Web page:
Make a one-of-a-kind ...
What is another way to ...
What comes to mind when ...
Splash-Sort-Label Wall
- 1 idea/sticky note
- Sort Sticky notes into categories
- Students share categories with
the class
Alpha Brainstorming
Concrete Representations
- photos
- video clips
- manipulatives
- maps
Benefit from frequent, ungraded assessments that focus on helping students learn

Feedback for students/ teachers can make adjustments to instruction

When students can meet small achievements, they will have more confidence to keep trying when they are unsuccessful on other tasks
Boosting low-achieving students' academic performance
Feedback that does not produce results
artificial or undeserved praise

rewards (and punishment) are one of the least effective ways to improve student achievement

feedback focused on person and not the task

'right or wrong' without explanation
Effective Feedback
1. Learning Goals
2. Feedback is based on learning goal
3. Involve everyone (self, peer, teacher)
4. Immediate and frequent
5. Link to controllable factors (hard work, tenacity)
6. Encourage!
Reflect on a recent occasion when you received feedback on a task. Did it motivate you to work harder, or did it make you want to give up? What made the difference?
Formative Assessment Methods
1. Stick it!
2. Cubes
3. Bow Ties
4. Sorts
5. Student Whiteboards
6. Carousels
7. Communication Devices
How is feedback received?
Sticky Notes:
check for misconceptions

students have opportunity to adjust response

if used as a 'last check' for the day, instruction can be modified for the next lesson
write a topic (term, picture, symbol) on each side

students roll and (define, describe, give an example, etc.) of the side that comes up
students travel in groups (2,3,4)
chart paper posted around the room with various questions
each group records their response in a particular colour
Bow Ties:
Student Whiteboards
Venn Diagrams
Short responses
Create a metaphor

Sketchbook on iPads
Carousels (gallery walk):

Communication Devices
we need to know how each student is doing - more than "Everybody got it?"
Sticky Bar Graph

1. How do we ensure all students participate with full effort in formative assessment activities (i.e. if it's not for marks, what's the point?)

2. How do we help students use the feedback to improve their learning?

3. Which strategies have you used? Are considering? Will
What is the difference between incidental and academic vocabulary?

In your classroom, what challenges seem to result from inadequate vocabulary?
3 Challenges Affecting Vocabulary Development
1. Many Students Arrive with Vocabulary Gaps
connection to socioeconomic status
2. Students Face a Barrage of New Academic Vocabulary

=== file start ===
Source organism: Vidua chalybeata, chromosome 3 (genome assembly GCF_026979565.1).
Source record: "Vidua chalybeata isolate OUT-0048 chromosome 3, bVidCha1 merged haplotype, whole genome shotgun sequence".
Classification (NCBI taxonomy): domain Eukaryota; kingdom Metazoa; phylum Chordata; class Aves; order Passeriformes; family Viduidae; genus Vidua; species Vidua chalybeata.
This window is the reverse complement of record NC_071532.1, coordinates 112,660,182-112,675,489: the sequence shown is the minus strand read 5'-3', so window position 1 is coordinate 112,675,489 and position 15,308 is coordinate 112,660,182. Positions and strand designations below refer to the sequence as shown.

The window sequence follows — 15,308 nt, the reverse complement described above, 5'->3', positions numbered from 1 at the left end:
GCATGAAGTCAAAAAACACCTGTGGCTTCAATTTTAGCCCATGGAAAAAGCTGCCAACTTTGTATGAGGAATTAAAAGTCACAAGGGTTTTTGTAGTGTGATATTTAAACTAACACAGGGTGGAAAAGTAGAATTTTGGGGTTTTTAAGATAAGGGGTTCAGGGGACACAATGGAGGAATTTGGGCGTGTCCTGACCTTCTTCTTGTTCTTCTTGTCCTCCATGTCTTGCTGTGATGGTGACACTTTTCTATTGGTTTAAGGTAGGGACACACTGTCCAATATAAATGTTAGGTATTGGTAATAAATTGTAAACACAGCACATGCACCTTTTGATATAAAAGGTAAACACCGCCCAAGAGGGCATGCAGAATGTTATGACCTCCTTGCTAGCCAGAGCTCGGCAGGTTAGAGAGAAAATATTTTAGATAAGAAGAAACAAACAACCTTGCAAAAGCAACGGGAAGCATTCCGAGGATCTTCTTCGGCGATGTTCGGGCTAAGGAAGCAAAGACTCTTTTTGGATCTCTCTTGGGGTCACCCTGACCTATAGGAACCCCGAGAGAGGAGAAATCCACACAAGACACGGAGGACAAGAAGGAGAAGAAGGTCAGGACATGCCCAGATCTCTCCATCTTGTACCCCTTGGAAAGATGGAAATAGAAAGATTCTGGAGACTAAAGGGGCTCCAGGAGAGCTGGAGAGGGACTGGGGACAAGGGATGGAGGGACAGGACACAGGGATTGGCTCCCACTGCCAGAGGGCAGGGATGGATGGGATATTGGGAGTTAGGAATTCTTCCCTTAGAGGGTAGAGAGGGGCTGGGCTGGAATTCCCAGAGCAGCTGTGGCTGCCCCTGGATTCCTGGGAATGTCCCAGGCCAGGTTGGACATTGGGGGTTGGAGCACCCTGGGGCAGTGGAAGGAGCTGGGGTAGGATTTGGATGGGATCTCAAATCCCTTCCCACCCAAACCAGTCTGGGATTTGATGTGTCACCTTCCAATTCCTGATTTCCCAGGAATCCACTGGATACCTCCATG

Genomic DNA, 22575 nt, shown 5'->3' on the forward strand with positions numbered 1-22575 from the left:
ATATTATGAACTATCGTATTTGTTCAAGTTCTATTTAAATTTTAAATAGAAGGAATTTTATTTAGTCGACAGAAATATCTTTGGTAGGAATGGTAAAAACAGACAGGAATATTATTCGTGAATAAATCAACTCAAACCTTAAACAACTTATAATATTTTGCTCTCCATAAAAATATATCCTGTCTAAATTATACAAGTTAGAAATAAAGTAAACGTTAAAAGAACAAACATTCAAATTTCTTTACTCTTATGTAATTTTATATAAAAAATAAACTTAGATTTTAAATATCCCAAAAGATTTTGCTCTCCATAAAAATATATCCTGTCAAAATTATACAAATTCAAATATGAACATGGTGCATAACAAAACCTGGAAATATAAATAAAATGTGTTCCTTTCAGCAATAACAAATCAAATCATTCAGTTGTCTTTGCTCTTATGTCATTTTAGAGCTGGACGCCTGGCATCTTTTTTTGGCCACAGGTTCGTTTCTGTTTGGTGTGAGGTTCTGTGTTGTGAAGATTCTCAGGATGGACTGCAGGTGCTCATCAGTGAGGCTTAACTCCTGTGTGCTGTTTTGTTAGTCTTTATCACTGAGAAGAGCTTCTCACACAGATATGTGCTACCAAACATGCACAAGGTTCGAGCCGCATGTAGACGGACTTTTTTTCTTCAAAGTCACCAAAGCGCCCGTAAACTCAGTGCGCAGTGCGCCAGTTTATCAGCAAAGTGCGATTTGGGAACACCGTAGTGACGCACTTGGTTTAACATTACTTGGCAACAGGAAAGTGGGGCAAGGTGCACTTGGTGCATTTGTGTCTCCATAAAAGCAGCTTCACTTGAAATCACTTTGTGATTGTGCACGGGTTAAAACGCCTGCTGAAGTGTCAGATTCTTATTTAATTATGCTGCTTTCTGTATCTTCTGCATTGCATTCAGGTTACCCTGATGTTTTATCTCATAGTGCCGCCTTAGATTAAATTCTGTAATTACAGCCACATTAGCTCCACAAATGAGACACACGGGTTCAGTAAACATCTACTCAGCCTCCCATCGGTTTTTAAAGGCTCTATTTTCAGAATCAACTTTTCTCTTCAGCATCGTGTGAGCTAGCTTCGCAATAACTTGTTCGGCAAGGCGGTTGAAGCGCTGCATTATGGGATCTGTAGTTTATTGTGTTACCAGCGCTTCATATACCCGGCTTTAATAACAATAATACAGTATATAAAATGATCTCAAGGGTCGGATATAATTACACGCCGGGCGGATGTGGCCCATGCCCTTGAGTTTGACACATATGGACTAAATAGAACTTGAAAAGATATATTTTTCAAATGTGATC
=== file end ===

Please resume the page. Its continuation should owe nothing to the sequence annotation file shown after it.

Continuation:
3. Reading Is Not Enough to Build Vocabulary
Implementing a Strategic Vocabulary Plan
1. Multiple exposures are necessary to build true mastery.

2. The V in vocabulary is for visual.

3. High-impact vocabulary instruction engages learners in interactions with words.

4. Effective instruction focuses on words students need to know now.

5. Incidental vocabulary is important too.
"... students working cooperatively outperformed those working by themselves."

"... student motivation is higher when students work cooperatively rather than individually."
Guidelines for Direct Instruction
With a partner, choose 3 strategies that you use (may be related to Rollins or not) that are effective in generating student understanding and discussion

Are there any strategies that you feel would not produce effective results in your classroom?
Cooperative Learning
What motivates students?
1. Using Fig 7.1 on page 121 as a reference, describe a less than desirable student behaviour you have witnessed recently.

Did their level of motivation contribute to their behaviour?
Strategies to increase
student motivation
fall into two categories:

a) creating tasks that engage students
interesting and relevant
incorporate choice and social interaction

b) creating a safe learning environment
Make a positive connection with the students right away
model mistakes as a positive step toward learning
group students thoughtfully
communicate that students control their own academic destinies
provide positive feedback
establish short term goals
elicit feedback from students
provide evenhanded responses to classroom situations
nurture your own self-efficacy
How long do you talk without giving students a break?
What are the students doing?
Chapter 6 Reflection:
Are student being active participants in their learning?

Do you feel you are doing all the work?
What is one way you motivate students in your classroom?
What is one thing/behaviour/ habit that students do that is driving you crazy?
(in the classroom)
write on small white paper and crumple up
Chapter 7 Reflection:
Can a tweak in the
classroom environment


task construction

increase the level of student motivation in your classroom?
Scaffolding Devices:
Checklists and timelines
Scaffolding Strategies:
Reciprocal Teaching
Visible Thinking
Think of a student who is currently at risk of failing. What are the underlying causes of their struggle?
Some culprits may include homework challenges, lack of student motivation, or students' difficulty grasping content.